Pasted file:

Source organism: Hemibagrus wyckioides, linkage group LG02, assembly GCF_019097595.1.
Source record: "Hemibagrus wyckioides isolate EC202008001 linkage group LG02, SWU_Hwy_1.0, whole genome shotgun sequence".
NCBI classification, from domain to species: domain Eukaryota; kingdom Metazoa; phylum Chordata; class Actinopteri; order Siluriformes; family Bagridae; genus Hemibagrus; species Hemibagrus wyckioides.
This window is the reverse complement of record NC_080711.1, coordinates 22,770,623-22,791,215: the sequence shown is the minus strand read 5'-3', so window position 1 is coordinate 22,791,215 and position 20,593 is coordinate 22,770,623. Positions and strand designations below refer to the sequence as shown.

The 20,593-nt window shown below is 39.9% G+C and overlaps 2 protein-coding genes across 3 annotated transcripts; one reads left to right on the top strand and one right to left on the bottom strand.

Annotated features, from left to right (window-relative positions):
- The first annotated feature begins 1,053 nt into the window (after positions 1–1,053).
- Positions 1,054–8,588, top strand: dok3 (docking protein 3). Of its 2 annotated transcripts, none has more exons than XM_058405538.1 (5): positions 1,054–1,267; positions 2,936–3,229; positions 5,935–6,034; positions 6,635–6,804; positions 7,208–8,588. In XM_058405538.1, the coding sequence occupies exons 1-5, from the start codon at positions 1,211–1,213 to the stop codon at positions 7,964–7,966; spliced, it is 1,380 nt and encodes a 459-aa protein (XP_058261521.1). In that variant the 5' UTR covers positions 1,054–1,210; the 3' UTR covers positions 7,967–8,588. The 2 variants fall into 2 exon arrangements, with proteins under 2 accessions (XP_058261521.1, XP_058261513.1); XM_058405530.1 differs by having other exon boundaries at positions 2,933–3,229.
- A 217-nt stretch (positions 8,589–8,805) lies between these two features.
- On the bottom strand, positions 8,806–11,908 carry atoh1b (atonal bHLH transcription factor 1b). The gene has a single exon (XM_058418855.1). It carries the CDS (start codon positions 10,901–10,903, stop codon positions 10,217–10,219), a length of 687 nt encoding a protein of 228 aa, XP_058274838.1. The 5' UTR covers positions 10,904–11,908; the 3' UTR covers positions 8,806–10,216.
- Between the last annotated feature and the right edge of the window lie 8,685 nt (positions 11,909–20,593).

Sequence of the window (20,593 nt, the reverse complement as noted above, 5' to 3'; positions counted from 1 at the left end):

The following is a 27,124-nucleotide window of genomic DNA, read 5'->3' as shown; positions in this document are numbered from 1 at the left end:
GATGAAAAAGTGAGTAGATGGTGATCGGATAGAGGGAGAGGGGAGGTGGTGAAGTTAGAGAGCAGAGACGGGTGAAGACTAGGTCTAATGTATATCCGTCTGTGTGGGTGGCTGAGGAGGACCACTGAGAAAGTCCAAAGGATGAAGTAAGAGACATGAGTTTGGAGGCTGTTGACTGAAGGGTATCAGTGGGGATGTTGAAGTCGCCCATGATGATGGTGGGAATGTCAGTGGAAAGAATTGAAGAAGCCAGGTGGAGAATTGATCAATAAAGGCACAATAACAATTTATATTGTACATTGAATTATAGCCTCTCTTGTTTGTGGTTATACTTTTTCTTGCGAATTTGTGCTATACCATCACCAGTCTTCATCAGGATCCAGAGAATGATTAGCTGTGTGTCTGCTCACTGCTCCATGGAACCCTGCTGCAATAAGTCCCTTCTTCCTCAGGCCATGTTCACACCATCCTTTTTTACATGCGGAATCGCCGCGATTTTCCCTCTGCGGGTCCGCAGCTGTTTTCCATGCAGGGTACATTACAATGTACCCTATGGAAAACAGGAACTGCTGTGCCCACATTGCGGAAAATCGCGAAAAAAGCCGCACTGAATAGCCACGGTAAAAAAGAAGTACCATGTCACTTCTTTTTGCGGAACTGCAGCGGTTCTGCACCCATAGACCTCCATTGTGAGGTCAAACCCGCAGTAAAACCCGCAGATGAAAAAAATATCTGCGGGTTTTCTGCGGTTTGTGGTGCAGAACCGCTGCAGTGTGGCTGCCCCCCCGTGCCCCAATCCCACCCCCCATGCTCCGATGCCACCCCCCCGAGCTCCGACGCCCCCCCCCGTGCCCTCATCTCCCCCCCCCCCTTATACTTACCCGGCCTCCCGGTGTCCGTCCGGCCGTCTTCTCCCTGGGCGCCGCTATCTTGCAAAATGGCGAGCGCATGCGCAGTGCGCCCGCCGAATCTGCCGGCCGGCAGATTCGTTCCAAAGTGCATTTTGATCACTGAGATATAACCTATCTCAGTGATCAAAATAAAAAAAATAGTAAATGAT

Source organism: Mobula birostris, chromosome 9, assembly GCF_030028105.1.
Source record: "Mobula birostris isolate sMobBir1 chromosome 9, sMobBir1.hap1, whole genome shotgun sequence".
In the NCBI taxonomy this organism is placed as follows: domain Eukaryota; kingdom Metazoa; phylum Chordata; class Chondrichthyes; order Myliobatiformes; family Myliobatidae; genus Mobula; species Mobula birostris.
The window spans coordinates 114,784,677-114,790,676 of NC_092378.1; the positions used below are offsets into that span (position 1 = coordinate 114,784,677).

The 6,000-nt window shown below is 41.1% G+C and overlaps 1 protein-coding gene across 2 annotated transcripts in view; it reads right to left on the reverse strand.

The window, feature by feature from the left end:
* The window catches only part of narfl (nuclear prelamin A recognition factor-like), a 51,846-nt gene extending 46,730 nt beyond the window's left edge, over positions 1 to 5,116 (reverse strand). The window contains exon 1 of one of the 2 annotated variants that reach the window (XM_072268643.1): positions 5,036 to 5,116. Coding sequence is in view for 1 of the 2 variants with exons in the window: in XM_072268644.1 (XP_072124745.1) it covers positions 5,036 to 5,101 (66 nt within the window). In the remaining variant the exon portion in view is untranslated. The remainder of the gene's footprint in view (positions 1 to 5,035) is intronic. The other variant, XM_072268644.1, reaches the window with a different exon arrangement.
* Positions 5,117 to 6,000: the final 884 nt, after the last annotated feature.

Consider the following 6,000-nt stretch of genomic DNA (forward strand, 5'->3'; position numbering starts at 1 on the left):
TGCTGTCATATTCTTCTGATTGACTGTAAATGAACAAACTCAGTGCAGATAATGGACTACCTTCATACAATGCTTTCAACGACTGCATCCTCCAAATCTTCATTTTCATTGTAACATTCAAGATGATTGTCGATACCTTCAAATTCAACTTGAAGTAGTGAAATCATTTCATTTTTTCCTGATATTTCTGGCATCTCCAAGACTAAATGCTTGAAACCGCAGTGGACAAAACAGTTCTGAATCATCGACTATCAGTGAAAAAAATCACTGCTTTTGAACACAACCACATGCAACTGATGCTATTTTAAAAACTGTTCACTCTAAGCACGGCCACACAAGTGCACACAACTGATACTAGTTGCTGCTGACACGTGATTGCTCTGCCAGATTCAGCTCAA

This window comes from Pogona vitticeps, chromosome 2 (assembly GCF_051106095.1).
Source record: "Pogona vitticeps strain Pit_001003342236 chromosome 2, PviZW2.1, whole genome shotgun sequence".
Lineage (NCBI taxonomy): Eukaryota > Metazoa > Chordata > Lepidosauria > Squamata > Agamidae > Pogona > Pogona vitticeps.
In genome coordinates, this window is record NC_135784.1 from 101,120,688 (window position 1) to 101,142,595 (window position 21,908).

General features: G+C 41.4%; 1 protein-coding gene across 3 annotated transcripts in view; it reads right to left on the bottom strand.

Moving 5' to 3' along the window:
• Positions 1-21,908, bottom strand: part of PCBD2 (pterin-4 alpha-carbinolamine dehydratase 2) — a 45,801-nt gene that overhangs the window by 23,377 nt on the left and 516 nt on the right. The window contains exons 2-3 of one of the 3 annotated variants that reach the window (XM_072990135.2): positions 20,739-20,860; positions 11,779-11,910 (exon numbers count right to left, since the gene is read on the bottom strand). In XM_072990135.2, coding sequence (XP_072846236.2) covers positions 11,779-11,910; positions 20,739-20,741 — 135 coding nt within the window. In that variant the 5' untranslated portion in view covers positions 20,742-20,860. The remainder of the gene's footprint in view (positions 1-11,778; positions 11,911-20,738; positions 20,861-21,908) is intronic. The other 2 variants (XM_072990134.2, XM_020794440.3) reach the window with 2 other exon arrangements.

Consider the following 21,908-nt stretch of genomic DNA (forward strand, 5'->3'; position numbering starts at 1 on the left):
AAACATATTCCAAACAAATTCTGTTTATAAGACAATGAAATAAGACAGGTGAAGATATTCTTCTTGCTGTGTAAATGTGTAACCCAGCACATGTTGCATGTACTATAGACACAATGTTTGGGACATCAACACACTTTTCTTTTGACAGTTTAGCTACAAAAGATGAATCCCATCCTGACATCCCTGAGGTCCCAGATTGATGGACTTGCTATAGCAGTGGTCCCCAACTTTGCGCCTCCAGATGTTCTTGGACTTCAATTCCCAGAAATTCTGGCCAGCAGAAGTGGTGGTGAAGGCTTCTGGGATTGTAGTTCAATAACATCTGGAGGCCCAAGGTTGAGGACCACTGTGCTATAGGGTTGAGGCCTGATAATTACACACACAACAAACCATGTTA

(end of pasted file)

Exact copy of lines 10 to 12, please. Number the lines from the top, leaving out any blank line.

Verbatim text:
- On the bottom strand, positions 8,806–11,908 carry atoh1b (atonal bHLH transcription factor 1b). The gene has a single exon (XM_058418855.1). It carries the CDS (start codon positions 10,901–10,903, stop codon positions 10,217–10,219), a length of 687 nt encoding a protein of 228 aa, XP_058274838.1. The 5' UTR covers positions 10,904–11,908; the 3' UTR covers positions 8,806–10,216.
- Between the last annotated feature and the right edge of the window lie 8,685 nt (positions 11,909–20,593).

Sequence of the window (20,593 nt, the reverse complement as noted above, 5' to 3'; positions counted from 1 at the left end):